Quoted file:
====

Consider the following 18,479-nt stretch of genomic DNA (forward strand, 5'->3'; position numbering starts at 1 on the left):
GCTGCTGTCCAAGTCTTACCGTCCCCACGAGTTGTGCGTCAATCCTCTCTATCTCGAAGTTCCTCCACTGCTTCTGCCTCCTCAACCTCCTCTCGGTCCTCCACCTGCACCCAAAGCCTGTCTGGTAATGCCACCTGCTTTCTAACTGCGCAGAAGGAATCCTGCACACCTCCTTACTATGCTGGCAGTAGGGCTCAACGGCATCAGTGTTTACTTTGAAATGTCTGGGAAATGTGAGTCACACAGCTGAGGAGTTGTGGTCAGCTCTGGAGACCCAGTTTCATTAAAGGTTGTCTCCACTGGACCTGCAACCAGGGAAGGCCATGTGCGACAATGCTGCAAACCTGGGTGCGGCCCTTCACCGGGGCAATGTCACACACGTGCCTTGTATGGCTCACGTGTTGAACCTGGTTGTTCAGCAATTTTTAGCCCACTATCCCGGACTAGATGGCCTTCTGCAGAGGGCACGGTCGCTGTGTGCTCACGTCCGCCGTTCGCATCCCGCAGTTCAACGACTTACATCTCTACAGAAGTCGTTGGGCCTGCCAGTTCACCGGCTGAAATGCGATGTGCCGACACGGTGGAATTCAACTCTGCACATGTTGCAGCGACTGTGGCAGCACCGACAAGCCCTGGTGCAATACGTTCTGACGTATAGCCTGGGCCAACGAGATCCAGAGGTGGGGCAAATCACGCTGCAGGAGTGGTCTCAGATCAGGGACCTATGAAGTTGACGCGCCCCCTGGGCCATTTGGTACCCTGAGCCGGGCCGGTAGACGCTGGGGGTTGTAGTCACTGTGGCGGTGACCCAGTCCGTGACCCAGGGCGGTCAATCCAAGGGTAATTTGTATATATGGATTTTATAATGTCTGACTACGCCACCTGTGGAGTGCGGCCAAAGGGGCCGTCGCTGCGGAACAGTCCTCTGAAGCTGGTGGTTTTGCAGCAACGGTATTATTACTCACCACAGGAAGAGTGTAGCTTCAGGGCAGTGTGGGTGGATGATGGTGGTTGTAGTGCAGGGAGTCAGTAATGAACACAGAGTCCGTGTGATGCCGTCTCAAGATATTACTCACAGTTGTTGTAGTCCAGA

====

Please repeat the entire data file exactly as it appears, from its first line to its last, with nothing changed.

Consider the following 18,479-nt stretch of genomic DNA (forward strand, 5'->3'; position numbering starts at 1 on the left):
GCTGCTGTCCAAGTCTTACCGTCCCCACGAGTTGTGCGTCAATCCTCTCTATCTCGAAGTTCCTCCACTGCTTCTGCCTCCTCAACCTCCTCTCGGTCCTCCACCTGCACCCAAAGCCTGTCTGGTAATGCCACCTGCTTTCTAACTGCGCAGAAGGAATCCTGCACACCTCCTTACTATGCTGGCAGTAGGGCTCAACGGCATCAGTGTTTACTTTGAAATGTCTGGGAAATGTGAGTCACACAGCTGAGGAGTTGTGGTCAGCTCTGGAGACCCAGTTTCATTAAAGGTTGTCTCCACTGGACCTGCAACCAGGGAAGGCCATGTGCGACAATGCTGCAAACCTGGGTGCGGCCCTTCACCGGGGCAATGTCACACACGTGCCTTGTATGGCTCACGTGTTGAACCTGGTTGTTCAGCAATTTTTAGCCCACTATCCCGGACTAGATGGCCTTCTGCAGAGGGCACGGTCGCTGTGTGCTCACGTCCGCCGTTCGCATCCCGCAGTTCAACGACTTACATCTCTACAGAAGTCGTTGGGCCTGCCAGTTCACCGGCTGAAATGCGATGTGCCGACACGGTGGAATTCAACTCTGCACATGTTGCAGCGACTGTGGCAGCACCGACAAGCCCTGGTGCAATACGTTCTGACGTATAGCCTGGGCCAACGAGATCCAGAGGTGGGGCAAATCACGCTGCAGGAGTGGTCTCAGATCAGGGACCTATGAAGTTGACGCGCCCCCTGGGCCATTTGGTACCCTGAGCCGGGCCGGTAGACGCTGGGGGTTGTAGTCACTGTGGCGGTGACCCAGTCCGTGACCCAGGGCGGTCAATCCAAGGGTAATTTGTATATATGGATTTTATAATGTCTGACTACGCCACCTGTGGAGTGCGGCCAAAGGGGCCGTCGCTGCGGAACAGTCCTCTGAAGCTGGTGGTTTTGCAGCAACGGTATTATTACTCACCACAGGAAGAGTGTAGCTTCAGGGCAGTGTGGGTGGATGATGGTGGTTGTAGTGCAGGGAGTCAGTAATGAACACAGAGTCCGTGTGATGCCGTCTCAAGATATTACTCACAGTTGTTGTAGTCCAGA